— Ph.D., University of Texas at Austin
- E-mail: firstname.lastname@example.org
- Office: Caffe Medici
- Office Hours: M 12-2
My dissertation, The Other Cross of Gold: The United States and the Search for Global Monetary Stability, 1867-1901, examines the transnational debates and diplomatic struggles over the international gold standard during the late nineteenth century as a window into the larger process of Victorian era globalization.
As an academic historian, I am interested in pursuing questions of U.S. foreign policymaking that have emerged from my first extensive study. One conclusion that has been clarified in my work thus far is the incredible pressures and constraints imposed on policymakers by global economic externalities and the extent to which these new challenges often defied normative economic thought.
I am interested in a set of related fields: international relations, the history of economic thought, globalization, and consumerism.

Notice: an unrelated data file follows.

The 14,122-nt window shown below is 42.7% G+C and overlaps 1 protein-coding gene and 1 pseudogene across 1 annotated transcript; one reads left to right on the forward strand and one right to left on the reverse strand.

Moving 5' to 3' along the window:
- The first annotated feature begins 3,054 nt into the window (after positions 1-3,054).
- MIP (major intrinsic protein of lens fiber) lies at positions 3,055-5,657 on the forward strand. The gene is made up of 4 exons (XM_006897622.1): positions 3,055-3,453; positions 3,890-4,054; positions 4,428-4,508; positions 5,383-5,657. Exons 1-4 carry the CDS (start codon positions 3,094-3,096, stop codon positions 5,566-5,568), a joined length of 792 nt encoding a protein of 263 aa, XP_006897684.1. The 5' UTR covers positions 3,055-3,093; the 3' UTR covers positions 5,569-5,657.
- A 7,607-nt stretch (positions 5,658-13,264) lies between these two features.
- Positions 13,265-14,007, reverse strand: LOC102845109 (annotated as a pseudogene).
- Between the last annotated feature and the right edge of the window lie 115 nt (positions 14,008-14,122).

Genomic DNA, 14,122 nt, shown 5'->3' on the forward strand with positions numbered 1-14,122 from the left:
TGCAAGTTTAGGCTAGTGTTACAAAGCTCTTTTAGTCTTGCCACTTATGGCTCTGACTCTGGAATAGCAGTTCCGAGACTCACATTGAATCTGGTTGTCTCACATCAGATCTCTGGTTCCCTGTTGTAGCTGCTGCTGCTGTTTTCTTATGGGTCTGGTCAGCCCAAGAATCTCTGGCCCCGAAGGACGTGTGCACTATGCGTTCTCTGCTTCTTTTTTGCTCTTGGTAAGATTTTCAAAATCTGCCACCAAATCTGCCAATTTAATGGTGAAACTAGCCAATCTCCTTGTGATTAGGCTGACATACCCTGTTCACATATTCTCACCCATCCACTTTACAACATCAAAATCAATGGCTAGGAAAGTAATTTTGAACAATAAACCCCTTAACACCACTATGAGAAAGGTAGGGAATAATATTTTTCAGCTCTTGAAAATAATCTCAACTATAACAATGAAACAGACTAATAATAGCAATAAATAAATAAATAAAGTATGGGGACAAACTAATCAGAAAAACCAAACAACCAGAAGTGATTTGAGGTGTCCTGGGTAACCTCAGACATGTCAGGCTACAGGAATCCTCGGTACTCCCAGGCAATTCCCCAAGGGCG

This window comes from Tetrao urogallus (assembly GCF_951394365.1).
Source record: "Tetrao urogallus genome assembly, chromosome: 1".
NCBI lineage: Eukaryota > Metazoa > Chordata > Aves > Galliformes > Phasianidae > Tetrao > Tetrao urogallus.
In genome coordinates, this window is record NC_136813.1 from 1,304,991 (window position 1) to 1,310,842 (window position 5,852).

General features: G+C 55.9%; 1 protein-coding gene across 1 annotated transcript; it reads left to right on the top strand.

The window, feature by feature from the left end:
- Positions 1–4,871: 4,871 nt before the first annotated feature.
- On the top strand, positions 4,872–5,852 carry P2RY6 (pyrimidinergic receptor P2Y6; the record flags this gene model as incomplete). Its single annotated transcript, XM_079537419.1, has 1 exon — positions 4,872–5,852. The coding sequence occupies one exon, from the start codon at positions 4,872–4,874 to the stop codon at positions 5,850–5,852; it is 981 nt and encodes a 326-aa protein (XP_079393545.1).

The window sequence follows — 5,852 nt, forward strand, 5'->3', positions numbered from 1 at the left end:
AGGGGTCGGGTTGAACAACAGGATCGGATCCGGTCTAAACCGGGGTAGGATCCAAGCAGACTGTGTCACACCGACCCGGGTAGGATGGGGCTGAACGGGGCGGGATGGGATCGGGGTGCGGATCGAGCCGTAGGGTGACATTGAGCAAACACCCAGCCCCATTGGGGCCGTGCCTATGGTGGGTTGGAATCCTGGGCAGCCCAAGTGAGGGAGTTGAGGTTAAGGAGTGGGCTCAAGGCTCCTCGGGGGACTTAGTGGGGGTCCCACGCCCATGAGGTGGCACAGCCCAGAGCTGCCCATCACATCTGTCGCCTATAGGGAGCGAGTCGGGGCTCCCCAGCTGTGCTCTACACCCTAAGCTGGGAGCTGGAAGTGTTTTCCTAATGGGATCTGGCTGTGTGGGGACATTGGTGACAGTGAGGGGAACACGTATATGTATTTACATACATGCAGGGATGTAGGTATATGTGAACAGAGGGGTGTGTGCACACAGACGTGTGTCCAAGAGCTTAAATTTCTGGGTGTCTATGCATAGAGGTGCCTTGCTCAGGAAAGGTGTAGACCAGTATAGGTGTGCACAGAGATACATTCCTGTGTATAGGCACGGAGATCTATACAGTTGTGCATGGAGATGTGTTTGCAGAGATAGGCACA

HIS S315L • The United States Since 1865
MTWTHF 100pm-230pm GEA 105
The United States in the last 150 years has been transformed from a peripheral nation in world affairs to a recognizably modern society and nation-state at the center of global events. In this course, we will survey the modernization of the United States, focusing on the role war has played in these political, economic, and cultural changes
Alan Brinkley, Unfinished Nation vol. II, 6th edition (2009)
Robert A. Devine, Perpetual War for Perpetual Peace (2000)
Lewis L. Gould, The Modern American Presidency (2003)
Course grades will be +/- letter grades based on these assignments:
In-Class Team Assignments 20%
Journal Entries (5 x 2%) 10%
Reading Quizzes (5 x 2%) 10%
Midterm Exams (5 x 10%) 50%
Final In-Class Presentation 10%